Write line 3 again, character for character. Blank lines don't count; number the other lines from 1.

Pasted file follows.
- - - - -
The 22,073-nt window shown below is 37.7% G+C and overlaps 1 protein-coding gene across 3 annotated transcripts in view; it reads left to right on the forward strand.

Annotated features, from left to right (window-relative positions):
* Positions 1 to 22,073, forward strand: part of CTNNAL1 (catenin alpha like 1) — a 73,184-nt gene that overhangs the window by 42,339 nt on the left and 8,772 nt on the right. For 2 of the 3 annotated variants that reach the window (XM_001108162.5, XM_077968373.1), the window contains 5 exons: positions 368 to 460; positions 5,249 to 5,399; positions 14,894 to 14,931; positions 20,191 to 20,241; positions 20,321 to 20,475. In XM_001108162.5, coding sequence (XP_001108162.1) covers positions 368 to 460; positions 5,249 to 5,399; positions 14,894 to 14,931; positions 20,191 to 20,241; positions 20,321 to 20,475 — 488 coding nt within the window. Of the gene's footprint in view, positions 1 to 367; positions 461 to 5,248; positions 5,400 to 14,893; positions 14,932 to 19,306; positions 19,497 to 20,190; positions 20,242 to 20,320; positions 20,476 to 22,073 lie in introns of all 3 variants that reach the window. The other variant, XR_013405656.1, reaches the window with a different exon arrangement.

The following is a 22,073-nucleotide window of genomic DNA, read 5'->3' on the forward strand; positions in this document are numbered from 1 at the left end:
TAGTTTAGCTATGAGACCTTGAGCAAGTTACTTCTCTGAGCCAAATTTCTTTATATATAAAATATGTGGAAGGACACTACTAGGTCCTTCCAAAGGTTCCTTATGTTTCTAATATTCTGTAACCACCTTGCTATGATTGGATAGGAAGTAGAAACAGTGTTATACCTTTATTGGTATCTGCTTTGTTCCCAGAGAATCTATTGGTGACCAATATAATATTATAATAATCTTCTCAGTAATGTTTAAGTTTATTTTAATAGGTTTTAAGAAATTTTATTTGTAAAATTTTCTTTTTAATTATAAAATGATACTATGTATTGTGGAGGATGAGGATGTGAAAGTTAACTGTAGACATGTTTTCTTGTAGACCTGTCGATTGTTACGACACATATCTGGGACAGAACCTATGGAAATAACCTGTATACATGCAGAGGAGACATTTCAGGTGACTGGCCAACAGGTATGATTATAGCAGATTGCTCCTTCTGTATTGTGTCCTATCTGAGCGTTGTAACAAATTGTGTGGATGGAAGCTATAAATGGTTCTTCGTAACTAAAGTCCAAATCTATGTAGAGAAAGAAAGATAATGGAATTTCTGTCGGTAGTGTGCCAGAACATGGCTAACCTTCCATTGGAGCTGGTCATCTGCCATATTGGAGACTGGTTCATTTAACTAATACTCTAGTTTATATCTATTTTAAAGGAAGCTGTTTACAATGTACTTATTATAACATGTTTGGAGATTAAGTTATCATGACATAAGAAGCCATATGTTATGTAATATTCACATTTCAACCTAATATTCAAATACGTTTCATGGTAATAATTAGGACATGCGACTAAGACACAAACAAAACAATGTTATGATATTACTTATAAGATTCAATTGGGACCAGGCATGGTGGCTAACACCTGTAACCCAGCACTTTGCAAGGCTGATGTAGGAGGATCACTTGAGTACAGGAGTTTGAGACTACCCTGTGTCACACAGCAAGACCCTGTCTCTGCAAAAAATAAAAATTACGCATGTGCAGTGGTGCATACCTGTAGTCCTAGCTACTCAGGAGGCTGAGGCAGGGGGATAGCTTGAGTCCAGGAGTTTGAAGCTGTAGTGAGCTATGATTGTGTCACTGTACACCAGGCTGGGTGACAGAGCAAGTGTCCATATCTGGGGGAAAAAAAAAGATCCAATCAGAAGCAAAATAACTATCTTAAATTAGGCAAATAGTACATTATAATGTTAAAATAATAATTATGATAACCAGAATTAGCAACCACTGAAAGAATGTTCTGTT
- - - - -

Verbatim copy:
* Positions 1 to 22,073, forward strand: part of CTNNAL1 (catenin alpha like 1) — a 73,184-nt gene that overhangs the window by 42,339 nt on the left and 8,772 nt on the right. For 2 of the 3 annotated variants that reach the window (XM_001108162.5, XM_077968373.1), the window contains 5 exons: positions 368 to 460; positions 5,249 to 5,399; positions 14,894 to 14,931; positions 20,191 to 20,241; positions 20,321 to 20,475. In XM_001108162.5, coding sequence (XP_001108162.1) covers positions 368 to 460; positions 5,249 to 5,399; positions 14,894 to 14,931; positions 20,191 to 20,241; positions 20,321 to 20,475 — 488 coding nt within the window. Of the gene's footprint in view, positions 1 to 367; positions 461 to 5,248; positions 5,400 to 14,893; positions 14,932 to 19,306; positions 19,497 to 20,190; positions 20,242 to 20,320; positions 20,476 to 22,073 lie in introns of all 3 variants that reach the window. The other variant, XR_013405656.1, reaches the window with a different exon arrangement.